2022-06-13 Highlighting and de-highlighting things

From time to time I want to perform a kind-of “human search” on a file. For example, there is some keyword – or maybe something describable by a regex – and I want to be able to easily spot all of its occurrences in some file. For some reason, isearch or Swiper won’t work for me. (This may happen if, for instance, I don’t exactly know what I’m looking for. Imagine going through some file and deciding to search for some keywords only when I actually see them for the first time. So, I’m skimming a buffer and once I see the word “banana”, I go “hey, bananas are good, let’s find more of them” and then I want to easily see every line containing the word “banana”. Skimming further, I can see the word “apple” and I suddenly have a craving for apples, so I want to add apples to things that should be easily seen. And so on.)

It turns out that Emacs has a few commands which can help with that. One is highlight-regexp (it should be fairly obvious what it does; by the way, I mentioned it a few years ago); another one is highlight-lines-matching-regexp (also pretty self-explanatory). A slightly less obvious one is highlight-phrase (it is similar to highlight-regexp, but it interprets a space as “match any number of spaces or tabs”). Yet another one is highlight-symbol-at-point. You can also use unhighlight-regexp to cancel the highlighting. (A nice touch is that if you use the highlighting commands more than once, unhighlight-regexp allows you to choose which one to cancel. Also, you can see them all – and a few others – if you press M-s h C-h, since they are bound to a keymap bound to M-s h.)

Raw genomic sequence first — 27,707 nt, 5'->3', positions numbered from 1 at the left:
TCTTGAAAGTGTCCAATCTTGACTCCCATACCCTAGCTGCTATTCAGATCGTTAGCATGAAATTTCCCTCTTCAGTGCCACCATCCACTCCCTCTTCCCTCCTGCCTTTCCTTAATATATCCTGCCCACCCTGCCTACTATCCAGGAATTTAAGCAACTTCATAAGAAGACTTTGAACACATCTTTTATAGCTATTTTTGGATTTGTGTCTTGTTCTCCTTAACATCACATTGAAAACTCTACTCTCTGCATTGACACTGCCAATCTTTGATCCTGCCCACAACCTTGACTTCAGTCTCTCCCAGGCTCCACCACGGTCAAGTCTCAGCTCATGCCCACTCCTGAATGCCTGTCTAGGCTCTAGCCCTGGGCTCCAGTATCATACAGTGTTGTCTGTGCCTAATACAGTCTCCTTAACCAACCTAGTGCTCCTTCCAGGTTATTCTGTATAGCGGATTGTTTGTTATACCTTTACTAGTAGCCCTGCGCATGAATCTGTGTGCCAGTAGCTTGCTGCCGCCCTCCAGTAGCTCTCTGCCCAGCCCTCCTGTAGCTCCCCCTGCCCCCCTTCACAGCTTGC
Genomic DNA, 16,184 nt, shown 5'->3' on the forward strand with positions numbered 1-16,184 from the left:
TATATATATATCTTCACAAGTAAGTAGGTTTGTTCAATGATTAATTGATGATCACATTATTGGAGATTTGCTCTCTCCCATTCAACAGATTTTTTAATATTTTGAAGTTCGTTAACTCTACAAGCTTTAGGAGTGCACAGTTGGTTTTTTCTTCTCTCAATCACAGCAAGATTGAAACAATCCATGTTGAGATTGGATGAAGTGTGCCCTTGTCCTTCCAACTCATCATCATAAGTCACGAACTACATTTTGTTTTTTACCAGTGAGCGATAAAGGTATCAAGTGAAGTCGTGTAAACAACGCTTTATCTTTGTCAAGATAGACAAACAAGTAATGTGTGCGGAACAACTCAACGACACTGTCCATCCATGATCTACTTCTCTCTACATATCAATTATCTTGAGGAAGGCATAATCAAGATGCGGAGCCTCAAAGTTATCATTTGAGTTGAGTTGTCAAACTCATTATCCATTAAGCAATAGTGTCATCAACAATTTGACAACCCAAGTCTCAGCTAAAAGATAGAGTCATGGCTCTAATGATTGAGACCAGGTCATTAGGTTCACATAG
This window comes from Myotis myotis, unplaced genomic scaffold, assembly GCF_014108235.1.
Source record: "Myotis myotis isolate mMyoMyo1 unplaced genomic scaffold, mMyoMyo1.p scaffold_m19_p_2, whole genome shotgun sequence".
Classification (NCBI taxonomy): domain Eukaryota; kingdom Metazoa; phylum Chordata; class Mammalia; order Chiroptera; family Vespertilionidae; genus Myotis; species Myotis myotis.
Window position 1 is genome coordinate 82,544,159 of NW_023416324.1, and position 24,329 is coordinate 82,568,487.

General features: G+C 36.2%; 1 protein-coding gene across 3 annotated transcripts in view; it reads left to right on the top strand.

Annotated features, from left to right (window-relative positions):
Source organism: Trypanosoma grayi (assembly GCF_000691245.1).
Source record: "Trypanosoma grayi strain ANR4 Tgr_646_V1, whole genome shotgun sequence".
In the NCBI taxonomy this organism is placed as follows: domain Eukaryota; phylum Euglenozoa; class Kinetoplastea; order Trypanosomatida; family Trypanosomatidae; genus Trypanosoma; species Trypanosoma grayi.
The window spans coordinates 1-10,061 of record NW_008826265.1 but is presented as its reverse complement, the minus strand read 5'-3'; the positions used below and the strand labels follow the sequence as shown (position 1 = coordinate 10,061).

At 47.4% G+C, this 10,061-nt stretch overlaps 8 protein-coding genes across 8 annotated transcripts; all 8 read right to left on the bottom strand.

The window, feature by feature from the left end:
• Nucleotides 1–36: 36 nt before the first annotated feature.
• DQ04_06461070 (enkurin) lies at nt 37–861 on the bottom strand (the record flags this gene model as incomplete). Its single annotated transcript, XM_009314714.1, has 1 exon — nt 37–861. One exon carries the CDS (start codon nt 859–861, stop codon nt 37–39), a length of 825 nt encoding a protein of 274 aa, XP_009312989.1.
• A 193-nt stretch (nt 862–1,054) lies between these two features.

One thing that occurred to me a few days ago is that these commands can be used to achieve the opposite effect, too – in essence, you can “unhighlight” (is “lowlight” a word?) a regex, a line containing one etc. The trick is that most of the highlighting commands (for some reason, highlight-symbol-at-point is an exception – you have to use a prefix argument to change that) allow you to choose the color used for the highlighting (in Emacs parlance, the face). You see, one of the faces defined by default in Emacs is called shadow, and it means just gray foreground and unchanged background. This means that “highlighting” stuff with that particular face makes it “dimmed”; also, since the highlighting commands employ the font-lock mechanism in a way that any highlighting overrides the standard font-lock, any syntax-related fontification is gone once you use the shadow face with the highlighting commands. (I wish I knew how it is done. I thought it uses font-lock-keywords, but apparently it does not.)

Anyway, the highlighting commands are a great way to temporarily make some text stand out – or fade out, so to speak. Definitely not something you would use every day, but can be very handy once in a while.

CategoryEnglish, CategoryBlog, CategoryEmacs